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"The conversation about good quality, accessible and affordable childcare in England tends to focus on professional families and more ‘formal’ types of childcare, such as nurseries and childminders. But this means ignoring the big injustices around care faced by migrants, in particular:

– Migrants working as nannies, domestic workers or au pairs in private homes – the majority of whom are migrant and racialised women – who often cannot access basic labour rights; and

– Migrant parents, many of whom, under Britain’s 'hostile environment' regime, are not entitled to key childcare benefits.

One of the most insidious UK anti-migrant policies is the ‘family worker exemption’ – a policy that excludes live-in domestic workers from the national minimum wage. This includes those working in their employers’ homes – such as domestic workers, nannies, and au pairs – who are predominantly migrant and racialised women and who do not have formal employment agreements in place.

Live-in domestic workers do not fall under UK employment law, which means they are not even entitled to a wage if the worker is treated ‘as a member of the family’. They are also excluded from maximum working time regulations that cap a working week at 48 hours, meaning many are forced to work 50-plus hours a week, and deprived of employment rights such as maternity leave, sick pay, annual leave, and regular breaks.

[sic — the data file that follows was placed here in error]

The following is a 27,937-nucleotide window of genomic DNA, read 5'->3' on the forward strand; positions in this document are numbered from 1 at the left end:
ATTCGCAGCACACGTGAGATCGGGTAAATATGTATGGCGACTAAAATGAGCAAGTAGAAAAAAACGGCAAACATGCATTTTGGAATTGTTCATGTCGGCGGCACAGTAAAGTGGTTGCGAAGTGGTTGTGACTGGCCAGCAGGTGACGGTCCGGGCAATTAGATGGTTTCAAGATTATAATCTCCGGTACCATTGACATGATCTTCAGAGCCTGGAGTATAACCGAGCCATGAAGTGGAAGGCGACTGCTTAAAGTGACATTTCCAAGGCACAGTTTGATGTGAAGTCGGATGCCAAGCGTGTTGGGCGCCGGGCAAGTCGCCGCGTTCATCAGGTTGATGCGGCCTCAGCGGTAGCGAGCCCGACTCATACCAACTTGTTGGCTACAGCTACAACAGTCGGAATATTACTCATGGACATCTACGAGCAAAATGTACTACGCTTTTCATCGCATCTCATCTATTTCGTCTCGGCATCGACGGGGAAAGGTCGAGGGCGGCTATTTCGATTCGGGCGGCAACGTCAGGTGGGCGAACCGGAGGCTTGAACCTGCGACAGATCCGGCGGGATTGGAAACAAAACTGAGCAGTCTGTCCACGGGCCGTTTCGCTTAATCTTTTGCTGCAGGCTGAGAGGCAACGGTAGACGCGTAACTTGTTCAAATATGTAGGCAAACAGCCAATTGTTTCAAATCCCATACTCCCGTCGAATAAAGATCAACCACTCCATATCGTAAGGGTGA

The exemption was introduced in 1999 to make it possible for families to host au pairs for “pocket money” as part of a so-called cultural exchange, but in practice it has exposed primarily migrant women to exploitation and abuse. Many report physical abuse, a lack of access to food, and homelessness if they speak up about their conditions (because employers then kick them out). These women also have no recourse to trade unions due to not being counted as workers.

In March 2022, the government agreed to scrap the exemption, but has still not announced a timescale to do this – or any further details. As a result, this punitive policy is still in place, exacerbating poverty among the many migrant and racialised women who provide paid care in private homes"

Deutsch also raises that "As a result, [of the the No Recourse to Public Funds condition] ... many migrant parents are barred from accessing critical support including child benefit, child tax credits and the tax-free childcare scheme, even if they are legally employed. Even though children in migrant families are entitled to 15 hours a week free childcare, lack of information often means that uptake remains too low.

Childcare is already unaffordable for the majority of families in the UK, but these exclusionary NRPF rules hamper migrant families, and especially mothers, from accessing even the very limited support there is, and ultimately hamper access to paid work."

– Veronica Deutsch of Post Pandemic Childcare discusses the injustices both these groups face and highlights the need for campaigns for reform of the childcare system to support and listen to grassroots migrant groups.

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